Rent Shop Volunteer Join

Q. Who is Mr. Smarty Plants?

A: There are those who suspect Wildflower Center volunteers are the culpable and capable culprits. Yet, others think staff members play some, albeit small, role. You can torture us with your plant questions, but we will never reveal the Green Guru's secret identity.

Help us grow by giving to the Plant Database Fund or by becoming a member

Did you know you can access the Native Plant Information Network with your web-enabled smartphone?

Share

Ask Mr. Smarty Plants

Ask Mr. Smarty Plants is a free service provided by the staff and volunteers at the Lady Bird Johnson Wildflower Center.

Search Smarty Plants
See a list of all Smarty Plants questions

Please forgive us, but Mr. Smarty Plants has been overwhelmed by a flood of mail and must take a break for awhile to catch up. We hope to be accepting new questions again soon. Thank you!

Need help with plant identification, visit the plant identification page.

 
rate this answer
1 rating

Friday - March 01, 2013

From: Bastrop, TX
Region: Southwest
Topic: Propagation, Grasses or Grass-like, Herbs/Forbs
Title: Propagation of Texas sage from Bastrop, TX
Answered by: Barbara Medford

QUESTION:

Am I wasting my time trying to transplant texas sage runners? Any advice?

ANSWER:

We are at something of a disadvantage here because you have used a common name for your plant that actually is used on two very different plants, both, however, native to Texas and Bastrop County. These are:

Salvia texana (Texas sage) - Perennial flowering plant, 1 to 1.5 ft, tall, tap root, blooms blue, purple, violet March to May,  native to Travis County and probably therefore to nearby Bastrop County.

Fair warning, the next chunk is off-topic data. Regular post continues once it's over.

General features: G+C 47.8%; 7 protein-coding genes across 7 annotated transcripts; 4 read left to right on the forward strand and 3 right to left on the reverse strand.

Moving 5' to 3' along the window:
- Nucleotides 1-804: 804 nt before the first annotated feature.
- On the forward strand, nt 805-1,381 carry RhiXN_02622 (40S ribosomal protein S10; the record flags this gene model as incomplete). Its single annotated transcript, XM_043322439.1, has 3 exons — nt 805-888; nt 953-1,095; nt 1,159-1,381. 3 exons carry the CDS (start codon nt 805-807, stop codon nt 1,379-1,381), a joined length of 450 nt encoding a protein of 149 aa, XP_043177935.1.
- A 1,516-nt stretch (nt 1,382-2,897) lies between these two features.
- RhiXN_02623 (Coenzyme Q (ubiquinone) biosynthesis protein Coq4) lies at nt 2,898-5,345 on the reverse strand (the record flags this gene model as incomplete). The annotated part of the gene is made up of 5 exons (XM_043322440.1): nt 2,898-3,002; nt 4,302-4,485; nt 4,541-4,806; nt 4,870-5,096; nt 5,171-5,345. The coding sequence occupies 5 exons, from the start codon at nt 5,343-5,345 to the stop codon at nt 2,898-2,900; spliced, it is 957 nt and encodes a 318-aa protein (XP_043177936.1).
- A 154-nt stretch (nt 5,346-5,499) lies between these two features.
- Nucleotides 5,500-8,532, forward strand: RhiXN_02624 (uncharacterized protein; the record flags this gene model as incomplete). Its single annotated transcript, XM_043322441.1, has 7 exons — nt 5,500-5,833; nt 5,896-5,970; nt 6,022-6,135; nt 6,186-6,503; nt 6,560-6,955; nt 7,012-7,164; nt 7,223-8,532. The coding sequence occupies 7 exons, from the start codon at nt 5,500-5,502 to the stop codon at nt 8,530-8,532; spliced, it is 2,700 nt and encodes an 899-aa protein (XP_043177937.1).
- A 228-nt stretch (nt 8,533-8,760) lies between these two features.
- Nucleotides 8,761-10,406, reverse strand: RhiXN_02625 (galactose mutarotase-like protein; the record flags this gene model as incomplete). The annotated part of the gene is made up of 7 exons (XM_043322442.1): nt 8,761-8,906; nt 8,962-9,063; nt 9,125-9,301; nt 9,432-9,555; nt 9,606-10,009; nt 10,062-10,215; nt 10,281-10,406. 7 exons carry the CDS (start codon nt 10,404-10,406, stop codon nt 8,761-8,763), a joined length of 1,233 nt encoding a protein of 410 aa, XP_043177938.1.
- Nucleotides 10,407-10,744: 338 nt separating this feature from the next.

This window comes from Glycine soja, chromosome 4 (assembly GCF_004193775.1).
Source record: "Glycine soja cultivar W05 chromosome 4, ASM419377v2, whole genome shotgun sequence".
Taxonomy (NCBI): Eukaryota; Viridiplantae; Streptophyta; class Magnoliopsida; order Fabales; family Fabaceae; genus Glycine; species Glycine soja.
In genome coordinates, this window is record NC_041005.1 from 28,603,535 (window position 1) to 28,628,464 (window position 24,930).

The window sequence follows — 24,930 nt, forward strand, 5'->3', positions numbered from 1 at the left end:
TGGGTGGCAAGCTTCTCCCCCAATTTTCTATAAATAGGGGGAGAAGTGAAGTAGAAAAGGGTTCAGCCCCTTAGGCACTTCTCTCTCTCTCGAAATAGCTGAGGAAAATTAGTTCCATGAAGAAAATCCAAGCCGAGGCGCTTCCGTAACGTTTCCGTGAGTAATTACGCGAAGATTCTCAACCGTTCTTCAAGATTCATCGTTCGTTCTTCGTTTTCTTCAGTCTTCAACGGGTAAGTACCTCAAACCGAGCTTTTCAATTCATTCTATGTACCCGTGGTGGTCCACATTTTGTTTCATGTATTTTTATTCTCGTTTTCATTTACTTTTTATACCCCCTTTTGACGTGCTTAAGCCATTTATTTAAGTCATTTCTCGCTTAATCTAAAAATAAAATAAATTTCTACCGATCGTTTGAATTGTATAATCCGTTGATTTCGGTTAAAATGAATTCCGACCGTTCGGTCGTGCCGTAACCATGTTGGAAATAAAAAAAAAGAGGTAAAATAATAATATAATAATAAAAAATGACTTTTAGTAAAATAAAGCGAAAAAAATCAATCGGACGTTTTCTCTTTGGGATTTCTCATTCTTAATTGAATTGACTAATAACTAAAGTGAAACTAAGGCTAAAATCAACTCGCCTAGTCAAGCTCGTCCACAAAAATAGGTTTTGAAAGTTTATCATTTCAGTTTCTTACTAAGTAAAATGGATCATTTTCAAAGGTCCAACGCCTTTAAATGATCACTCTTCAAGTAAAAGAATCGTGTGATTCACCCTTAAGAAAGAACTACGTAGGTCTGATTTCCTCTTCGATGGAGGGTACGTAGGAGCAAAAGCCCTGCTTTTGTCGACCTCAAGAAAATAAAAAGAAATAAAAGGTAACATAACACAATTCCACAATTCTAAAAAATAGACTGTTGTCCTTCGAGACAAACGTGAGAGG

Leucophyllum frutescens (Cenizo), also called Texas Sage, and frequently marketed by nurseries as Texas Sage. Shrub, 2 to 8 ft, tall, blooms white, pink, purple, violet January to December. Also native to Travis County.

Neither of these plants propagate themselves by runners. Here is an article from Arizona Master Gardeners Manual on Plant Propagation, illustrating the various ways to propagate different types of plants.  If you follow each of our plants links above to our webpage on those plants you will find a paragraph on propagation of each.

Salvia texana (Texas sage)

Propagation

Propagation Material: Seeds
Maintenance: Trim back the old seed spikes after blooming to maintain a tidy appearance.

Leucophyllum frutescens (Cenizo)

Propagation

Propagation Material: Seeds , Semi-hardwood Cuttings , Softwood Cuttings
Description: Plant seeds in greenhouse immediately after summer collection or store over winter in a cool, dry place and plant outside in spring, after final frost. Cuttings should be semi-hardwood and of the current seasons growth.

If there are any other plants with that common name that propagate by runners, we don't know what they are.

 

From the Image Gallery


Texas sage
Salvia texana

Texas sage
Salvia texana

Texas sage
Salvia texana

Cenizo
Leucophyllum frutescens

Cenizo
Leucophyllum frutescens

Cenizo
Leucophyllum frutescens

More Herbs/Forbs Questions

Cutting back perennials from Austin
February 08, 2011 - When is it time to cut back native plants; salvia;copper canyon daisy; verbena, etc?
view the full question and answer

Effects of Hedysarum mackenzii from Pflugerville TX
May 08, 2013 - What are the effects of Hedysarum mackenzii?
view the full question and answer

Blackfoot daisy turning brown in Round Rock, TX
September 30, 2009 - A few days ago, our blackfoot daisy was doing wonderfully. Then we got heavy rains and suddenly the plant is sere and brown. Did the too wet weather do this, and will it come back next year?
view the full question and answer

Growing non-native daylilies from Albuquerque
May 05, 2013 - Need some tips on planting daylilies in the Northeast heights of Albuquerque. I've amended clay soil with cottonbur mulch/compost mix and added gypsum. Can I do anything else to ensure growing succes...
view the full question and answer

Groundcover for Sunny Slope in CT
May 11, 2013 - I need a plant to use as groundcover and for erosion control on a sunny slope in southwestern Connecticut. Any suggestions other than juniper?
view the full question and answer

Support the Wildflower Center by Donating Online or Becoming a Member today.